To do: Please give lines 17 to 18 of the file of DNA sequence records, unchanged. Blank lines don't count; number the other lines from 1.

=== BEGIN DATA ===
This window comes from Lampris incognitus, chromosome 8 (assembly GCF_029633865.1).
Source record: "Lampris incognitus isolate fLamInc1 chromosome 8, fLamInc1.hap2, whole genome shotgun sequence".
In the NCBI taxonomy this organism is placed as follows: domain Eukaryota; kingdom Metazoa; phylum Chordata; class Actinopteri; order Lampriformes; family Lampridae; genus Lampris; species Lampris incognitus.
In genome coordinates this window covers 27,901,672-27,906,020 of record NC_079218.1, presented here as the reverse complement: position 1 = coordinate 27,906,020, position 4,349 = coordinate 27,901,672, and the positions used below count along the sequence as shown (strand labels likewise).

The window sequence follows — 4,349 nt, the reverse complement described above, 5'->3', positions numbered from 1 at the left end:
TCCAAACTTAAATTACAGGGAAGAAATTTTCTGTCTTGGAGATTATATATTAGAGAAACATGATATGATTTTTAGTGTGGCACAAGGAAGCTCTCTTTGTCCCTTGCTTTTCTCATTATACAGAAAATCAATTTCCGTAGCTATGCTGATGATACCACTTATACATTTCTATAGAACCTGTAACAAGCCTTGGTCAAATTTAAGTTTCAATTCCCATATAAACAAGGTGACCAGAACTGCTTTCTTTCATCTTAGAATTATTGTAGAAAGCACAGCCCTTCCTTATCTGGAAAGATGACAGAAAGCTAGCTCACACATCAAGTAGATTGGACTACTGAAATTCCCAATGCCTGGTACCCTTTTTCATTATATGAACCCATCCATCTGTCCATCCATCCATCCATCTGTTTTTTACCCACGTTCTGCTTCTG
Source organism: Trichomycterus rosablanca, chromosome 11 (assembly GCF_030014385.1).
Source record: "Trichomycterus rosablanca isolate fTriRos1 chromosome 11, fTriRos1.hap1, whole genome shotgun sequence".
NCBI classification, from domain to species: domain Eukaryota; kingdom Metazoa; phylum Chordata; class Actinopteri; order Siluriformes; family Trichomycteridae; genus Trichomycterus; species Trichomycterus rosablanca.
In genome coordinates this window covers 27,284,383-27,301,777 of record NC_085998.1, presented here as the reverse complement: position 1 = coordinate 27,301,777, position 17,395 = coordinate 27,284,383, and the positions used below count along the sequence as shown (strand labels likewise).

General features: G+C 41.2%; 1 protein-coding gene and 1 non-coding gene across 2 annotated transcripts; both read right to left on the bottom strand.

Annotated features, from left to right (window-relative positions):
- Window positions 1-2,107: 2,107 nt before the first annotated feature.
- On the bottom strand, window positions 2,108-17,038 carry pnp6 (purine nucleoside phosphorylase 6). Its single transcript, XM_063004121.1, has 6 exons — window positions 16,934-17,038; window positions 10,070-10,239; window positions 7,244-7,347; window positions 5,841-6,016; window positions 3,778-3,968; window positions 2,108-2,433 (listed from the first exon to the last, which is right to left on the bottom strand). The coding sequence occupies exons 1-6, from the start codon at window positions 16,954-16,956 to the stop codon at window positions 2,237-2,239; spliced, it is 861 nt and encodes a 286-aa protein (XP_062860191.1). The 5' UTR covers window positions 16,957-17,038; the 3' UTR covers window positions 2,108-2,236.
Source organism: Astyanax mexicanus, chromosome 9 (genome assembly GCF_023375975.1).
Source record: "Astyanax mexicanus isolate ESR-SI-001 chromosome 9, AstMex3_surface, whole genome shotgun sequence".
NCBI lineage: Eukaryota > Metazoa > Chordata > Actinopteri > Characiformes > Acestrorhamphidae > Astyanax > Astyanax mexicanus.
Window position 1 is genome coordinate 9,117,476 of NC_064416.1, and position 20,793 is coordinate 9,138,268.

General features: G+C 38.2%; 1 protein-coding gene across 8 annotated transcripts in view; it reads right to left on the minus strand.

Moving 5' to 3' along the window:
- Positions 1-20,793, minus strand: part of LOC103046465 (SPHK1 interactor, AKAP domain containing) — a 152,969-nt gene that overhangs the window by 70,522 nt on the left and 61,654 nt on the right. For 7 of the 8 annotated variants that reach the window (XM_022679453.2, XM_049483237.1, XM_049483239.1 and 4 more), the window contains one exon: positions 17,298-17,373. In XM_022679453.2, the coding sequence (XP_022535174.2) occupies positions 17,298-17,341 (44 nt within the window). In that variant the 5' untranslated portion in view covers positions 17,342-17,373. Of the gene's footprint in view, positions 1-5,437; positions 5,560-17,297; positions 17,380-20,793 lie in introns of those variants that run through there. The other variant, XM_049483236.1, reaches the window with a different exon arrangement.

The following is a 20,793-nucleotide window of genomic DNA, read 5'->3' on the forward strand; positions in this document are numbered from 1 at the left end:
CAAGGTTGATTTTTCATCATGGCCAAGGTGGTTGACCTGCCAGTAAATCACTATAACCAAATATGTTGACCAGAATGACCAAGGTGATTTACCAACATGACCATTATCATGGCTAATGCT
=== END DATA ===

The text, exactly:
NCBI lineage: Eukaryota > Metazoa > Chordata > Actinopteri > Characiformes > Acestrorhamphidae > Astyanax > Astyanax mexicanus.
Window position 1 is genome coordinate 9,117,476 of NC_064416.1, and position 20,793 is coordinate 9,138,268.